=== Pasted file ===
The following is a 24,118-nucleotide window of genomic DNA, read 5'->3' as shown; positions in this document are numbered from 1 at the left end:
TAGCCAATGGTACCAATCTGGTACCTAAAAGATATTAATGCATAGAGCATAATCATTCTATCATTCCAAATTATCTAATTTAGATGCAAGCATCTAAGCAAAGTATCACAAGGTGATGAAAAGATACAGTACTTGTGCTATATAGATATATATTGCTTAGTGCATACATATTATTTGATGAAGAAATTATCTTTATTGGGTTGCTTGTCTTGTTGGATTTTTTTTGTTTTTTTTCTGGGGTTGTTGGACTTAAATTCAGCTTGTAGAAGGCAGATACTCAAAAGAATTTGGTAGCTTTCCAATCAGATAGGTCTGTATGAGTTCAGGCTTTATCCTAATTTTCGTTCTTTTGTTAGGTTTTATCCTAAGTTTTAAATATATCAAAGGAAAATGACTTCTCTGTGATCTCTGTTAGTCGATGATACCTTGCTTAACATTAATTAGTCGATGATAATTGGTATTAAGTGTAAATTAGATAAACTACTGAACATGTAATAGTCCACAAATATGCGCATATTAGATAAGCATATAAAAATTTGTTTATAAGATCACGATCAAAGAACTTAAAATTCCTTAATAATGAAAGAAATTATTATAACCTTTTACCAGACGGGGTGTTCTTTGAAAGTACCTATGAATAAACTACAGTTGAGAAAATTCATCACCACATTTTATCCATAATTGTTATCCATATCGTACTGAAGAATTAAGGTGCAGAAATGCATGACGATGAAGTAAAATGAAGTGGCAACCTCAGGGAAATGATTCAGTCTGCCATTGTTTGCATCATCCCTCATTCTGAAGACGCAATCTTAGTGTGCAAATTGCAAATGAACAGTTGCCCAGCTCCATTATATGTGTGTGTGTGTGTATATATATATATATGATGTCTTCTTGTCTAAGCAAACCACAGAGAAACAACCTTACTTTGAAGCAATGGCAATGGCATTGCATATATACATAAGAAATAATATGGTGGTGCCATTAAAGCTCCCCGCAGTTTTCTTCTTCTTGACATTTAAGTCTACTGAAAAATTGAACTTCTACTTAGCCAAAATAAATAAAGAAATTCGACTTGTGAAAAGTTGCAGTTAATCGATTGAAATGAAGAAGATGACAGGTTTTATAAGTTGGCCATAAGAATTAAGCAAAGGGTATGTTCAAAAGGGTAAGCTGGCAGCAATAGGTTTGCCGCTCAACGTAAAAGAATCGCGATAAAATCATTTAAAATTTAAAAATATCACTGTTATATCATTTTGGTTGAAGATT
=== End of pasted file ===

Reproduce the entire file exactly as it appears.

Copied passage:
The following is a 24,118-nucleotide window of genomic DNA, read 5'->3' as shown; positions in this document are numbered from 1 at the left end:
TAGCCAATGGTACCAATCTGGTACCTAAAAGATATTAATGCATAGAGCATAATCATTCTATCATTCCAAATTATCTAATTTAGATGCAAGCATCTAAGCAAAGTATCACAAGGTGATGAAAAGATACAGTACTTGTGCTATATAGATATATATTGCTTAGTGCATACATATTATTTGATGAAGAAATTATCTTTATTGGGTTGCTTGTCTTGTTGGATTTTTTTTGTTTTTTTTCTGGGGTTGTTGGACTTAAATTCAGCTTGTAGAAGGCAGATACTCAAAAGAATTTGGTAGCTTTCCAATCAGATAGGTCTGTATGAGTTCAGGCTTTATCCTAATTTTCGTTCTTTTGTTAGGTTTTATCCTAAGTTTTAAATATATCAAAGGAAAATGACTTCTCTGTGATCTCTGTTAGTCGATGATACCTTGCTTAACATTAATTAGTCGATGATAATTGGTATTAAGTGTAAATTAGATAAACTACTGAACATGTAATAGTCCACAAATATGCGCATATTAGATAAGCATATAAAAATTTGTTTATAAGATCACGATCAAAGAACTTAAAATTCCTTAATAATGAAAGAAATTATTATAACCTTTTACCAGACGGGGTGTTCTTTGAAAGTACCTATGAATAAACTACAGTTGAGAAAATTCATCACCACATTTTATCCATAATTGTTATCCATATCGTACTGAAGAATTAAGGTGCAGAAATGCATGACGATGAAGTAAAATGAAGTGGCAACCTCAGGGAAATGATTCAGTCTGCCATTGTTTGCATCATCCCTCATTCTGAAGACGCAATCTTAGTGTGCAAATTGCAAATGAACAGTTGCCCAGCTCCATTATATGTGTGTGTGTGTGTATATATATATATATGATGTCTTCTTGTCTAAGCAAACCACAGAGAAACAACCTTACTTTGAAGCAATGGCAATGGCATTGCATATATACATAAGAAATAATATGGTGGTGCCATTAAAGCTCCCCGCAGTTTTCTTCTTCTTGACATTTAAGTCTACTGAAAAATTGAACTTCTACTTAGCCAAAATAAATAAAGAAATTCGACTTGTGAAAAGTTGCAGTTAATCGATTGAAATGAAGAAGATGACAGGTTTTATAAGTTGGCCATAAGAATTAAGCAAAGGGTATGTTCAAAAGGGTAAGCTGGCAGCAATAGGTTTGCCGCTCAACGTAAAAGAATCGCGATAAAATCATTTAAAATTTAAAAATATCACTGTTATATCATTTTGGTTGAAGATT